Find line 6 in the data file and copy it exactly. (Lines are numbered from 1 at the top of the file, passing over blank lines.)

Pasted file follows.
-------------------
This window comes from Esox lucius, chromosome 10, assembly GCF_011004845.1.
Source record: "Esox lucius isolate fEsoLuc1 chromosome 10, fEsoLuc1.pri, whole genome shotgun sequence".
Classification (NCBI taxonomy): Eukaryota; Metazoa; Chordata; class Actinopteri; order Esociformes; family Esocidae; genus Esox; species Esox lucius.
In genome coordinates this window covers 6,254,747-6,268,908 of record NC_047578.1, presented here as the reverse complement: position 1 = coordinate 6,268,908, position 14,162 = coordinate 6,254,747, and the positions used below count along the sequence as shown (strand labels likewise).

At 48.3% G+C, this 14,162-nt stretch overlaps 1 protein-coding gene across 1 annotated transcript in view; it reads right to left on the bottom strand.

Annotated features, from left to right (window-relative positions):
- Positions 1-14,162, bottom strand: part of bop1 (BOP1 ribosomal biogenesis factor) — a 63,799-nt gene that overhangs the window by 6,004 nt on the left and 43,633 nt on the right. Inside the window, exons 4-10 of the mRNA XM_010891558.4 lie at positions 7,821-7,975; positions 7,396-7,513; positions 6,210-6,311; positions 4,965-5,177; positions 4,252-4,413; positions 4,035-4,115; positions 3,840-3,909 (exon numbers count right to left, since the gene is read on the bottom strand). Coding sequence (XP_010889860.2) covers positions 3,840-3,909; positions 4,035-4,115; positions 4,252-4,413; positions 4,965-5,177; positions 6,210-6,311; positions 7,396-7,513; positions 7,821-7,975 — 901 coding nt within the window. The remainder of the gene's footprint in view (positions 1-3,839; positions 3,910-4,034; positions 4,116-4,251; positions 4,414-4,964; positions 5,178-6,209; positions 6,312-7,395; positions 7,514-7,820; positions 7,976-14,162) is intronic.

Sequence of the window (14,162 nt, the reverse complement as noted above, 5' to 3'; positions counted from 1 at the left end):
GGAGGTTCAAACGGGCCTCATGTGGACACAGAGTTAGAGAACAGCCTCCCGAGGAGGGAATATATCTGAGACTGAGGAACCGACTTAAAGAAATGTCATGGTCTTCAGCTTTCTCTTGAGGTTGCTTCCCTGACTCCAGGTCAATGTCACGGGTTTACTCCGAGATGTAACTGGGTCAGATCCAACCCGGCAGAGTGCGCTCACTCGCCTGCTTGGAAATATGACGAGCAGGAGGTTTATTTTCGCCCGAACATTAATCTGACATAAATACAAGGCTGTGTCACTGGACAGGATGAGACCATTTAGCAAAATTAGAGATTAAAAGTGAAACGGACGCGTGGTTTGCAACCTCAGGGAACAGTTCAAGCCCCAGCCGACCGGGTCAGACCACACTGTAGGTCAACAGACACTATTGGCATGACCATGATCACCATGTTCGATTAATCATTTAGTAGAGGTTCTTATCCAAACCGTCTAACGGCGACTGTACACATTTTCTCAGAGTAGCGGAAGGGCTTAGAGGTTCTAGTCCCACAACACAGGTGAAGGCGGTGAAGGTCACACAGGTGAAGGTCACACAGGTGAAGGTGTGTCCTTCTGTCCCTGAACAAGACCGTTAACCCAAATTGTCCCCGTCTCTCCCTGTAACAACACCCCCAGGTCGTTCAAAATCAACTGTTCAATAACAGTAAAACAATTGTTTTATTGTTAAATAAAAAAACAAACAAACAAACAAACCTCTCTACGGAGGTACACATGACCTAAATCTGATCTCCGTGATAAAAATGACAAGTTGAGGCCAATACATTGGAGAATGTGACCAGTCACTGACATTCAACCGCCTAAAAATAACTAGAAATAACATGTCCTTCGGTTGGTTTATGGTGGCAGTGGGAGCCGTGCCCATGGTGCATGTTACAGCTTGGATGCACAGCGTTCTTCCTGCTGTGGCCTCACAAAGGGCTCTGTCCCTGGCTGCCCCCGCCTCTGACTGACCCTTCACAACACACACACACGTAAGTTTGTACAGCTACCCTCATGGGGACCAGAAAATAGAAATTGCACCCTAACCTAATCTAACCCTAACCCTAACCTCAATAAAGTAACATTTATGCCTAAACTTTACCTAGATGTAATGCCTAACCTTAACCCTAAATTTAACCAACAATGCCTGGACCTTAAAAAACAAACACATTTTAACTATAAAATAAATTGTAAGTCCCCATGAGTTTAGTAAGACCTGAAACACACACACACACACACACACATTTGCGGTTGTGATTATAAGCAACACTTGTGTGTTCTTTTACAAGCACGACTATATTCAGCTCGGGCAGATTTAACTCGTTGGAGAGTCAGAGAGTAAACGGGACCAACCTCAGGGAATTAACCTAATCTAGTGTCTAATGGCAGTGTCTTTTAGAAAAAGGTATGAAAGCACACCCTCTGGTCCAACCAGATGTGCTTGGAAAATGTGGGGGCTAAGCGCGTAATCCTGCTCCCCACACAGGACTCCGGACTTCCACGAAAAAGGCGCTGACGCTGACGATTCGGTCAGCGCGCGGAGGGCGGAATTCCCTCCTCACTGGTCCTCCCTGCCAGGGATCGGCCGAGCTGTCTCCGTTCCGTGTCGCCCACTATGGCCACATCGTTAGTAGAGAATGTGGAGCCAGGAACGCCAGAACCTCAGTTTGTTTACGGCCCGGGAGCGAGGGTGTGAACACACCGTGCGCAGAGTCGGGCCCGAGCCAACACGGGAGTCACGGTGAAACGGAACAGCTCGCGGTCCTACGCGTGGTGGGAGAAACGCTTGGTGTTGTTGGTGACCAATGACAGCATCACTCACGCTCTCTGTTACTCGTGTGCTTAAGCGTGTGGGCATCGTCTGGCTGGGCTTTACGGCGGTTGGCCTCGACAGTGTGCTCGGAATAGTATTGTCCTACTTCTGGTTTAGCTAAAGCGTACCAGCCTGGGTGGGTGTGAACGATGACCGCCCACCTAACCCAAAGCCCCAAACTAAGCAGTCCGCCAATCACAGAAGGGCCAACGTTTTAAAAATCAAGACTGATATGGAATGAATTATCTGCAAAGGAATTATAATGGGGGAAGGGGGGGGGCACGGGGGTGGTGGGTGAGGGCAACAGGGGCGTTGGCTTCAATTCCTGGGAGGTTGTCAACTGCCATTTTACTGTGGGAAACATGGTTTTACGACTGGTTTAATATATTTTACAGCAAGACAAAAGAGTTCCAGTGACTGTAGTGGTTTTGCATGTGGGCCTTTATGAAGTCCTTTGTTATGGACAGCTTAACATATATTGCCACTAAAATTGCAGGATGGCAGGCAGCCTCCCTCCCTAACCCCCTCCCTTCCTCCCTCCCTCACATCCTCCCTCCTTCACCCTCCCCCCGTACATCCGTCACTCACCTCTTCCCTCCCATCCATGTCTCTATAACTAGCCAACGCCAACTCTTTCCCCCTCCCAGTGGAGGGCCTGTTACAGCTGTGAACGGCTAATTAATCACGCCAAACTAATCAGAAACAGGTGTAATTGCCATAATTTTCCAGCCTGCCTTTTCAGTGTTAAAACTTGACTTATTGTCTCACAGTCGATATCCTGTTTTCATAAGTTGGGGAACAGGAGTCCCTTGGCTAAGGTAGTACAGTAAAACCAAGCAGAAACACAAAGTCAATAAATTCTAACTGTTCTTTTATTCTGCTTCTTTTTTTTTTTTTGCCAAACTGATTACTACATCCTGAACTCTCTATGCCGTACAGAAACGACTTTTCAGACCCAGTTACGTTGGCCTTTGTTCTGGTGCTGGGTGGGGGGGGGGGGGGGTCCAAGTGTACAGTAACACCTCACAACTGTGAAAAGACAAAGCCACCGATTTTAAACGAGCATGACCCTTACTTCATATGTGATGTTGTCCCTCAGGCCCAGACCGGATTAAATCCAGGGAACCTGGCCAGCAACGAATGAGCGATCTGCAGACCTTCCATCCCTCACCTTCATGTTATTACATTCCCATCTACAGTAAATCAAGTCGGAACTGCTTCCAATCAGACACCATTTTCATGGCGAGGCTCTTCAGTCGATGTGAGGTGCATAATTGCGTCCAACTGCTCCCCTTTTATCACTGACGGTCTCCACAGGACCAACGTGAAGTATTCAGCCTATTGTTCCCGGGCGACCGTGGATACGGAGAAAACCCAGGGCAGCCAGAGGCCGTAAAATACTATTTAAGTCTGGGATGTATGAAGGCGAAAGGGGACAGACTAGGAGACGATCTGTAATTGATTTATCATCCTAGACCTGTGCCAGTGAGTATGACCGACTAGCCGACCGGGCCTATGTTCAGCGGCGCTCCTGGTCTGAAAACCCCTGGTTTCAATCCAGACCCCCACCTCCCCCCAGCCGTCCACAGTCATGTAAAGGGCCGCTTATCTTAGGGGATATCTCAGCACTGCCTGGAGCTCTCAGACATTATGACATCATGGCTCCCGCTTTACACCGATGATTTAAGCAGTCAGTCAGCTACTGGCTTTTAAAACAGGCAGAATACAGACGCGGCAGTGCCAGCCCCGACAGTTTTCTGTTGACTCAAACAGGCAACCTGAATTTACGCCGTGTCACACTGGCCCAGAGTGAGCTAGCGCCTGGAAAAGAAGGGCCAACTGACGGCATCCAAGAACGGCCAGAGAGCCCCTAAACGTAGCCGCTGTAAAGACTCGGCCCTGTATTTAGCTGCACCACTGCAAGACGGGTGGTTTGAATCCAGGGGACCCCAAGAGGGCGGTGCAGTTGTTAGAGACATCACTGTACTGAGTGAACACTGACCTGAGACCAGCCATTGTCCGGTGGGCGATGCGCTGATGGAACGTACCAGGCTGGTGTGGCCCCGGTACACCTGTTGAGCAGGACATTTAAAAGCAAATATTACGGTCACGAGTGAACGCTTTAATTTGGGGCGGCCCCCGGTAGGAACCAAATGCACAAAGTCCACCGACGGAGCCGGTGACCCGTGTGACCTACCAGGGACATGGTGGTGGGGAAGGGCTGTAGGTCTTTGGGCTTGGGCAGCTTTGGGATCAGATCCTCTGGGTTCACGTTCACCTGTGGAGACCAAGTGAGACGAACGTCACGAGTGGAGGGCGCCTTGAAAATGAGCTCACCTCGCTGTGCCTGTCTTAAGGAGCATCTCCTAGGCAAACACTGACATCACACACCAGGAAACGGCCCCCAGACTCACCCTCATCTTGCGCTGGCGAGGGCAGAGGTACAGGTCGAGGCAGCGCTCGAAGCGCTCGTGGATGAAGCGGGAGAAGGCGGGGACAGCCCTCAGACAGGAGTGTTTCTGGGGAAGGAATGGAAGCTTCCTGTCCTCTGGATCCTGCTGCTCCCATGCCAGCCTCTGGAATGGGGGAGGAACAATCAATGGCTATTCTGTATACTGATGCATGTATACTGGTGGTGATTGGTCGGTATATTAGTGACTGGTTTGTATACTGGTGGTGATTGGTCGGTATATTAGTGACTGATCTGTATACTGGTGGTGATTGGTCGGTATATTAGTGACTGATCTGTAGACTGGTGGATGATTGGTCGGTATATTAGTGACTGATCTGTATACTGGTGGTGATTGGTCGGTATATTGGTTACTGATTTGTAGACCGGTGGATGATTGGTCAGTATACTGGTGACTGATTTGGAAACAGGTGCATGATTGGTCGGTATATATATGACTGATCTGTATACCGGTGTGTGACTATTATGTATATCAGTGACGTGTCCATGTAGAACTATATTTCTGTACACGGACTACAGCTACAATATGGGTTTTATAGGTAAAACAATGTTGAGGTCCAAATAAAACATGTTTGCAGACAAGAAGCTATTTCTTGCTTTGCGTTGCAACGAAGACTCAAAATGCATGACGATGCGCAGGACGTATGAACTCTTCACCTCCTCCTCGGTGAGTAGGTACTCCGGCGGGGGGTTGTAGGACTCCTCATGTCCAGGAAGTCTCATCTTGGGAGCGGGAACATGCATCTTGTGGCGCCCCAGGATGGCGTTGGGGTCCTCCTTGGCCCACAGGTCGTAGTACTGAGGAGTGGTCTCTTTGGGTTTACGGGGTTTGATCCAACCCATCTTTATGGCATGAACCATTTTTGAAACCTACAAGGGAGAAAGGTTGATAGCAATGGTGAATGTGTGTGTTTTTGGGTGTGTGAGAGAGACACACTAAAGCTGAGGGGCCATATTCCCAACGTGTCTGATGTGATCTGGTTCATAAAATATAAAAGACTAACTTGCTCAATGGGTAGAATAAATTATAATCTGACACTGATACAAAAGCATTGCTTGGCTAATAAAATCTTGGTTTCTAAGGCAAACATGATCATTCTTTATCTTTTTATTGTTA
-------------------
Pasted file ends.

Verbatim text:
Annotated features, from left to right (window-relative positions):